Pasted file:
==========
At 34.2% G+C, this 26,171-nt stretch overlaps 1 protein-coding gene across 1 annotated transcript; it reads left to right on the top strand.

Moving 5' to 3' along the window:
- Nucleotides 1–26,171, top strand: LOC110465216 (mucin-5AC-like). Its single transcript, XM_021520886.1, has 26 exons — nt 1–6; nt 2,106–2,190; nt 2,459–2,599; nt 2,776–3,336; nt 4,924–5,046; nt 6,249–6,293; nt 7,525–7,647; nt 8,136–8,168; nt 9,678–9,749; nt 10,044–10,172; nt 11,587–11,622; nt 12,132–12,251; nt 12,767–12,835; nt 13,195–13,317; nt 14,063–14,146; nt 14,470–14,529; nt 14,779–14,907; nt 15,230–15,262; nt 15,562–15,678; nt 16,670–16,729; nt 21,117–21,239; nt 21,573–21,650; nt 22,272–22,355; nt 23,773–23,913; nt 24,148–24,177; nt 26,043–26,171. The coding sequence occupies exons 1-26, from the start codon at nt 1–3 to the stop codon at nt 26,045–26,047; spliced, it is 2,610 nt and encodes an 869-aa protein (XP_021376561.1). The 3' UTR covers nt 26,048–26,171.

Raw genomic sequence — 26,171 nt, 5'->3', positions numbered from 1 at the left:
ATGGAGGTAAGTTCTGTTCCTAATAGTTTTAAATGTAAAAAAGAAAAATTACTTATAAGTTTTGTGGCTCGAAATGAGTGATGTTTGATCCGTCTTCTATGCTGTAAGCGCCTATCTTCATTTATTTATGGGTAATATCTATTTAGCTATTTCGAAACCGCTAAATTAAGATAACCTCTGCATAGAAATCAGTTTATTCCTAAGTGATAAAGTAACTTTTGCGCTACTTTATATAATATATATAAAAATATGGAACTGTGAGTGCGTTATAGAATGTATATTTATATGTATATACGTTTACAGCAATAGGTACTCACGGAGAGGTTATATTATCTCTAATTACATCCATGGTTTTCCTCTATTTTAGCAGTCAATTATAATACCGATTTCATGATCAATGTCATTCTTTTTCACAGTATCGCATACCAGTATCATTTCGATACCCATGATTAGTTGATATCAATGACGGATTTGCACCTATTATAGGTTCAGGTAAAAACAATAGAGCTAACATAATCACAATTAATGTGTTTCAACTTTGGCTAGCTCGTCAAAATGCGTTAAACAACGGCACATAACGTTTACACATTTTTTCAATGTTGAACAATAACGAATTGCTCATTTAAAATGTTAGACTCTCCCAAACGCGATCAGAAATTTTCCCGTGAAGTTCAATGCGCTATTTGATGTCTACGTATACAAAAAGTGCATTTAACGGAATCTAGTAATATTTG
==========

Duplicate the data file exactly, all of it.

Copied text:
At 34.2% G+C, this 26,171-nt stretch overlaps 1 protein-coding gene across 1 annotated transcript; it reads left to right on the top strand.

Moving 5' to 3' along the window:
- Nucleotides 1–26,171, top strand: LOC110465216 (mucin-5AC-like). Its single transcript, XM_021520886.1, has 26 exons — nt 1–6; nt 2,106–2,190; nt 2,459–2,599; nt 2,776–3,336; nt 4,924–5,046; nt 6,249–6,293; nt 7,525–7,647; nt 8,136–8,168; nt 9,678–9,749; nt 10,044–10,172; nt 11,587–11,622; nt 12,132–12,251; nt 12,767–12,835; nt 13,195–13,317; nt 14,063–14,146; nt 14,470–14,529; nt 14,779–14,907; nt 15,230–15,262; nt 15,562–15,678; nt 16,670–16,729; nt 21,117–21,239; nt 21,573–21,650; nt 22,272–22,355; nt 23,773–23,913; nt 24,148–24,177; nt 26,043–26,171. The coding sequence occupies exons 1-26, from the start codon at nt 1–3 to the stop codon at nt 26,045–26,047; spliced, it is 2,610 nt and encodes an 869-aa protein (XP_021376561.1). The 3' UTR covers nt 26,048–26,171.

Raw genomic sequence — 26,171 nt, 5'->3', positions numbered from 1 at the left:
ATGGAGGTAAGTTCTGTTCCTAATAGTTTTAAATGTAAAAAAGAAAAATTACTTATAAGTTTTGTGGCTCGAAATGAGTGATGTTTGATCCGTCTTCTATGCTGTAAGCGCCTATCTTCATTTATTTATGGGTAATATCTATTTAGCTATTTCGAAACCGCTAAATTAAGATAACCTCTGCATAGAAATCAGTTTATTCCTAAGTGATAAAGTAACTTTTGCGCTACTTTATATAATATATATAAAAATATGGAACTGTGAGTGCGTTATAGAATGTATATTTATATGTATATACGTTTACAGCAATAGGTACTCACGGAGAGGTTATATTATCTCTAATTACATCCATGGTTTTCCTCTATTTTAGCAGTCAATTATAATACCGATTTCATGATCAATGTCATTCTTTTTCACAGTATCGCATACCAGTATCATTTCGATACCCATGATTAGTTGATATCAATGACGGATTTGCACCTATTATAGGTTCAGGTAAAAACAATAGAGCTAACATAATCACAATTAATGTGTTTCAACTTTGGCTAGCTCGTCAAAATGCGTTAAACAACGGCACATAACGTTTACACATTTTTTCAATGTTGAACAATAACGAATTGCTCATTTAAAATGTTAGACTCTCCCAAACGCGATCAGAAATTTTCCCGTGAAGTTCAATGCGCTATTTGATGTCTACGTATACAAAAAGTGCATTTAACGGAATCTAGTAATATTTG